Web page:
Film Review: The Great Buster: A Celebration

Peter Bogdanovich’s new documentary about Buster Keaton is a welcome diversion, even if it offers few fresh insights into the artist or the man.
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As its title suggests, The Great Buster: A Celebration is unabashedly hagiographic. In the case of silent-film comedian Buster Keaton (1895-1966), however, that isn’t such a bad thing: He really was great at what he did and seeing clips from his films should be an enjoyable experience for both fans and newcomers to his work. If Buster Keaton’s name alone doesn’t attract the expected followers to this tribute, perhaps the all-star lineup of guest commentators will help.

It has been three decades since the airing of Kevin Brownlow and David Gill’s three-part TV chronicle, Buster Keaton: A Hard Act to Follow (1987), and one might think The Great Buster: A Celebration would include extra-special assets to justify its place alongside that more comprehensive British production. Instead, Bogdanovich creates a Reader’s Digest version of the same material, something better geared for viewers with limited attention spans. Essentially the same story is recounted, but with shorter clips from the Keaton films and brief, snappy comments from the array of talking heads.

Like A Hard Act to Follow, The Great Buster attempts a chronological structure, though it places a heavy emphasis on Keaton’s self-directed works from the 1920s and saves these excerpts from Sherlock Jr. (1924), The Navigator (1924), The General (1926), College (1927), etc. for the final third of the 100-minute running time, well after Keaton’s “fall” and “comeback” stages are already thoroughly told. It is an odd approach at best to tout his greatest works after more than an hour of life story has passed—including Keaton’s bittersweet final days in the mid-1960s. Journalistically, Bogdanovich “buries the lede,” though in showbiz terms, at least, one could say he saves the best for last.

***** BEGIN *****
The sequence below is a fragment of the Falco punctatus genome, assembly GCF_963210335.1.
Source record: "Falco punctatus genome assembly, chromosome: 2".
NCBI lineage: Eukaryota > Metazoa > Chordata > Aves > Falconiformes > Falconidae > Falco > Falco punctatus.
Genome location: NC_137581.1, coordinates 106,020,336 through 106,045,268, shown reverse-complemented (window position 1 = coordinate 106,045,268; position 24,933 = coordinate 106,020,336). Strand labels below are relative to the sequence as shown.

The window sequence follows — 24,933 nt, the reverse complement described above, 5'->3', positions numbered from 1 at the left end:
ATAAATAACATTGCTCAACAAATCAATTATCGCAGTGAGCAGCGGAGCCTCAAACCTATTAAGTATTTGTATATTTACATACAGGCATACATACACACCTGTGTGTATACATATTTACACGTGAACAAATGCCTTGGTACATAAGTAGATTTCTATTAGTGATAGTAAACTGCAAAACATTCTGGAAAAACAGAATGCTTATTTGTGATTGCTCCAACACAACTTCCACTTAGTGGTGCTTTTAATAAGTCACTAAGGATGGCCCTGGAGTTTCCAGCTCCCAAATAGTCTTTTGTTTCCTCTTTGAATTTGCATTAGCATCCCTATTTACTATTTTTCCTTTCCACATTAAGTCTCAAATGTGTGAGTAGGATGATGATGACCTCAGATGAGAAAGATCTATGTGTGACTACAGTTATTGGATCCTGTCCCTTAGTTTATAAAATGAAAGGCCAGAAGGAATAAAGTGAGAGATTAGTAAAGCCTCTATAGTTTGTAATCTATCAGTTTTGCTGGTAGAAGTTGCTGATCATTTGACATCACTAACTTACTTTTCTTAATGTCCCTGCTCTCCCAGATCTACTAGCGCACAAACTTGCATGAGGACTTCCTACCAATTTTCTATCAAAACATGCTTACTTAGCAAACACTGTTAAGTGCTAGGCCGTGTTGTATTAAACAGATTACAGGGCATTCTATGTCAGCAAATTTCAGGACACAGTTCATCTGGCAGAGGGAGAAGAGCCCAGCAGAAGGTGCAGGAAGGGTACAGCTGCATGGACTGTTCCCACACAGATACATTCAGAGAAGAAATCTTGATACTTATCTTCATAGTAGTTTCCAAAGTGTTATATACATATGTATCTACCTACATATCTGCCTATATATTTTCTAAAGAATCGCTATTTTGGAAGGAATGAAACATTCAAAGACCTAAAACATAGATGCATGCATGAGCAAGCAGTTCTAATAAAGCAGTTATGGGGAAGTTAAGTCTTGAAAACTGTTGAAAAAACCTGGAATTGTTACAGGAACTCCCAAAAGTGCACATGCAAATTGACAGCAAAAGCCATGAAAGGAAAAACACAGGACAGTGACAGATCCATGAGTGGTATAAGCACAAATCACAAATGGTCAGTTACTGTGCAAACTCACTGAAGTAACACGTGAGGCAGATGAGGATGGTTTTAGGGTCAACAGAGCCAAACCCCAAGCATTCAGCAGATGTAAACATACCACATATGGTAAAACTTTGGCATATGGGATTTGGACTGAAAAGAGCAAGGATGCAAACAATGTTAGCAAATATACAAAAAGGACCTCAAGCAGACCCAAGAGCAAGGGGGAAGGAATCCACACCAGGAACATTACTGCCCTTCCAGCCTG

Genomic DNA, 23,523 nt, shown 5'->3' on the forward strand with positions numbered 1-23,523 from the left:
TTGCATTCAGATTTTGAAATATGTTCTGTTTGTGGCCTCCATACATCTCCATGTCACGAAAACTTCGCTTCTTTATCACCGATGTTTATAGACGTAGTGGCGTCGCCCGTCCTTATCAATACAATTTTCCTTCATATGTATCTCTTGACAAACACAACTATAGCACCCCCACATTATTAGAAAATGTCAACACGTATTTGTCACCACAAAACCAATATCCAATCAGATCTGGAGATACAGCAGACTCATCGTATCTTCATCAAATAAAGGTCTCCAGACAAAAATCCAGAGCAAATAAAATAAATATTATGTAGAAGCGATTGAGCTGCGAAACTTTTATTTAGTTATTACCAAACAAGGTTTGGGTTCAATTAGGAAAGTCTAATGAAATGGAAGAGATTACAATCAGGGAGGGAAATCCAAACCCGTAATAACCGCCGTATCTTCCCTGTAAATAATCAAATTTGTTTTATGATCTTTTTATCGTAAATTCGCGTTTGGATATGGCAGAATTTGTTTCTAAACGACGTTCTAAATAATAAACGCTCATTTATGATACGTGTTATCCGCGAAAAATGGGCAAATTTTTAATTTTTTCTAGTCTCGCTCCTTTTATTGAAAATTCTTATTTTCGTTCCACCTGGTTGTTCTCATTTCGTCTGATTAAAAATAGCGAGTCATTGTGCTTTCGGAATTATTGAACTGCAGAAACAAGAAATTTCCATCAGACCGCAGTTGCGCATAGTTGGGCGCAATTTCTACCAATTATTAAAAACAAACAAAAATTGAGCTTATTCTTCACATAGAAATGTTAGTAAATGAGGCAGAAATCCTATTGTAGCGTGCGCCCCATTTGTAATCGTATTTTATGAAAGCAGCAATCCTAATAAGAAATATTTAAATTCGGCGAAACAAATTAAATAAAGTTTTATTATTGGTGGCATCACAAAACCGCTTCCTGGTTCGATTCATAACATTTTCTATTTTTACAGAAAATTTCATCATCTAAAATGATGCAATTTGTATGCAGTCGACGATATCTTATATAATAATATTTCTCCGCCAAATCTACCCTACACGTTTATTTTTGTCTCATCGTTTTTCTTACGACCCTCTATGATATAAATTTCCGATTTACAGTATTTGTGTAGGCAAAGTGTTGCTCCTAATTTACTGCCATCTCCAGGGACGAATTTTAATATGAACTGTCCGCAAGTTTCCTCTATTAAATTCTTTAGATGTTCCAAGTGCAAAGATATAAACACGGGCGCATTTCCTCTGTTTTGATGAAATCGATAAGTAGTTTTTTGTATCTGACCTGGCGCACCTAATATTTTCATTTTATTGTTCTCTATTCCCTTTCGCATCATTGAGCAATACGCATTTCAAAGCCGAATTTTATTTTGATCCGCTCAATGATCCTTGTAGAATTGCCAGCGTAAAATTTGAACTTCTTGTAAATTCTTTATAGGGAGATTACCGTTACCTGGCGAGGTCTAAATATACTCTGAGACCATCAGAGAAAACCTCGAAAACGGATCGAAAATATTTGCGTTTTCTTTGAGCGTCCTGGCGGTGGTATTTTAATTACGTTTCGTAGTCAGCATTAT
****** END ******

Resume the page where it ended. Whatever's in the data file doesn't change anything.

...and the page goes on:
In addition to directing, Bogdanovich narrates Keaton’s tale, sounding less jocular than usual, and thankfully refraining from inserting his trademark impersonations of famous personalities. Other than making a few errors—like mispronouncing the name of Keaton’s birthplace (Piqua, Kansas)—the director capably guides us through the narrative and his selection of speakers is wide-ranging. There are questionable choices— “comic” French Stewart and former Bogdanovich star and paramour Cybill Shephard (one of the few women represented)—but he also includes several genuine Keaton friends and collaborators—Dick Van Dyke, James Karen, Norman Lloyd. Among those influenced by Keaton, the variety is inventive: from Carl Reiner and Mel Brooks to Werner Herzog and Johnny Knoxville! Sadly, these familiar faces are lucky if they get to utter more than a sentence at a time.

While the clips from Keaton’s one- and two-reelers are scanty and nearly all the titles where he ceded artistic control are uniformly and unfairly maligned, the concluding section of The Great Buster—with Keaton-as-auteur—contains relatively greater depth, providing background information and finally letting the work speak (or “show”) for itself. This portion—and some of the earlier bits—prove that Keaton possessed both a deft imagination and an otherworldly ability to execute concepts at once funny, forward-thinking, and physically perilous (without the help of doubles or special effects).

Notfilm, Ross Lipman’s 2016 documentary, focused almost singularly on the bizarre 1965 Keaton-Samuel Beckett collaboration called Film, flippantly dismissed here by Bogdanovich, but Notfilm somehow conveyed more heart and substance about Keaton himself. Ironically, working with Keaton’s own material, Bodganovich is too busy praising the artist to bother saying anything novel about him.